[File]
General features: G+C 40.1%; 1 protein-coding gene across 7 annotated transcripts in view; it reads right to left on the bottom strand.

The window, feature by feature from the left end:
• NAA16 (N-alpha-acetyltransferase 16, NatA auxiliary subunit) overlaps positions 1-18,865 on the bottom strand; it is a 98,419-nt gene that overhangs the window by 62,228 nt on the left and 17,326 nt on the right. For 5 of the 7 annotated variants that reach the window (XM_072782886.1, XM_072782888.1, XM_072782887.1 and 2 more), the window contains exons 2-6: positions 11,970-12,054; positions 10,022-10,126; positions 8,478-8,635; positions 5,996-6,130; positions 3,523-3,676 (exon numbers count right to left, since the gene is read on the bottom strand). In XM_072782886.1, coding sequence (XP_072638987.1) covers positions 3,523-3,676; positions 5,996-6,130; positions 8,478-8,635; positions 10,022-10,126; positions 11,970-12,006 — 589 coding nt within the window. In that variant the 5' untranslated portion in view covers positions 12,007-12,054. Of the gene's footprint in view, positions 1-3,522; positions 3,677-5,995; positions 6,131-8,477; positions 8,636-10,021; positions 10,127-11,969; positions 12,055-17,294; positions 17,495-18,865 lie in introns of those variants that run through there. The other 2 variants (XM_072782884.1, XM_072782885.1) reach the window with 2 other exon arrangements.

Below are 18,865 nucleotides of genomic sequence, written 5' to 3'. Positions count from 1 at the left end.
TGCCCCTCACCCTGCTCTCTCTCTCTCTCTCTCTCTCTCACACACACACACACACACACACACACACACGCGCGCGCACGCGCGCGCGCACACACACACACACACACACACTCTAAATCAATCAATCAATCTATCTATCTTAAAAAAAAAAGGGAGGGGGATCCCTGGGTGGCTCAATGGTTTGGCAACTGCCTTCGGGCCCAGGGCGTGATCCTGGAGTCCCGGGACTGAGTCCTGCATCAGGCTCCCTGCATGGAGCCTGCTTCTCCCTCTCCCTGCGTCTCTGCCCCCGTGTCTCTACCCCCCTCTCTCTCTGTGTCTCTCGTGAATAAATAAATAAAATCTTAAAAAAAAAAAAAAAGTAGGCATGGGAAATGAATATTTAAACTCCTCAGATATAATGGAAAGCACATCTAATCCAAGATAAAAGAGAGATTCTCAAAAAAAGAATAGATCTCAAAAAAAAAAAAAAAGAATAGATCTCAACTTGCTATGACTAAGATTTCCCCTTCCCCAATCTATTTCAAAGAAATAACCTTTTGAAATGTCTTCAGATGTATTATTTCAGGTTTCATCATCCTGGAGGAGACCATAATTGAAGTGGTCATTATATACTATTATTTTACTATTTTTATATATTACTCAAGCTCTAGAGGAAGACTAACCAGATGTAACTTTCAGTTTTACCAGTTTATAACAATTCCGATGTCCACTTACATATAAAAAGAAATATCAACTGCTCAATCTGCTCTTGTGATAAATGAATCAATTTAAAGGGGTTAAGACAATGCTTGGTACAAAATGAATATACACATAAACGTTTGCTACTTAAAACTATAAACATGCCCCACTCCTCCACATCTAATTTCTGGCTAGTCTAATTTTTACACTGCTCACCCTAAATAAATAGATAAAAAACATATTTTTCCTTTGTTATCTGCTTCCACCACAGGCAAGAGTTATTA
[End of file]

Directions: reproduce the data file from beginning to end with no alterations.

General features: G+C 40.1%; 1 protein-coding gene across 7 annotated transcripts in view; it reads right to left on the bottom strand.

The window, feature by feature from the left end:
• NAA16 (N-alpha-acetyltransferase 16, NatA auxiliary subunit) overlaps positions 1-18,865 on the bottom strand; it is a 98,419-nt gene that overhangs the window by 62,228 nt on the left and 17,326 nt on the right. For 5 of the 7 annotated variants that reach the window (XM_072782886.1, XM_072782888.1, XM_072782887.1 and 2 more), the window contains exons 2-6: positions 11,970-12,054; positions 10,022-10,126; positions 8,478-8,635; positions 5,996-6,130; positions 3,523-3,676 (exon numbers count right to left, since the gene is read on the bottom strand). In XM_072782886.1, coding sequence (XP_072638987.1) covers positions 3,523-3,676; positions 5,996-6,130; positions 8,478-8,635; positions 10,022-10,126; positions 11,970-12,006 — 589 coding nt within the window. In that variant the 5' untranslated portion in view covers positions 12,007-12,054. Of the gene's footprint in view, positions 1-3,522; positions 3,677-5,995; positions 6,131-8,477; positions 8,636-10,021; positions 10,127-11,969; positions 12,055-17,294; positions 17,495-18,865 lie in introns of those variants that run through there. The other 2 variants (XM_072782884.1, XM_072782885.1) reach the window with 2 other exon arrangements.

Below are 18,865 nucleotides of genomic sequence, written 5' to 3'. Positions count from 1 at the left end.
TGCCCCTCACCCTGCTCTCTCTCTCTCTCTCTCTCTCTCACACACACACACACACACACACACACACACGCGCGCGCACGCGCGCGCGCACACACACACACACACACACACTCTAAATCAATCAATCAATCTATCTATCTTAAAAAAAAAAGGGAGGGGGATCCCTGGGTGGCTCAATGGTTTGGCAACTGCCTTCGGGCCCAGGGCGTGATCCTGGAGTCCCGGGACTGAGTCCTGCATCAGGCTCCCTGCATGGAGCCTGCTTCTCCCTCTCCCTGCGTCTCTGCCCCCGTGTCTCTACCCCCCTCTCTCTCTGTGTCTCTCGTGAATAAATAAATAAAATCTTAAAAAAAAAAAAAAAGTAGGCATGGGAAATGAATATTTAAACTCCTCAGATATAATGGAAAGCACATCTAATCCAAGATAAAAGAGAGATTCTCAAAAAAAGAATAGATCTCAAAAAAAAAAAAAAAGAATAGATCTCAACTTGCTATGACTAAGATTTCCCCTTCCCCAATCTATTTCAAAGAAATAACCTTTTGAAATGTCTTCAGATGTATTATTTCAGGTTTCATCATCCTGGAGGAGACCATAATTGAAGTGGTCATTATATACTATTATTTTACTATTTTTATATATTACTCAAGCTCTAGAGGAAGACTAACCAGATGTAACTTTCAGTTTTACCAGTTTATAACAATTCCGATGTCCACTTACATATAAAAAGAAATATCAACTGCTCAATCTGCTCTTGTGATAAATGAATCAATTTAAAGGGGTTAAGACAATGCTTGGTACAAAATGAATATACACATAAACGTTTGCTACTTAAAACTATAAACATGCCCCACTCCTCCACATCTAATTTCTGGCTAGTCTAATTTTTACACTGCTCACCCTAAATAAATAGATAAAAAACATATTTTTCCTTTGTTATCTGCTTCCACCACAGGCAAGAGTTATTA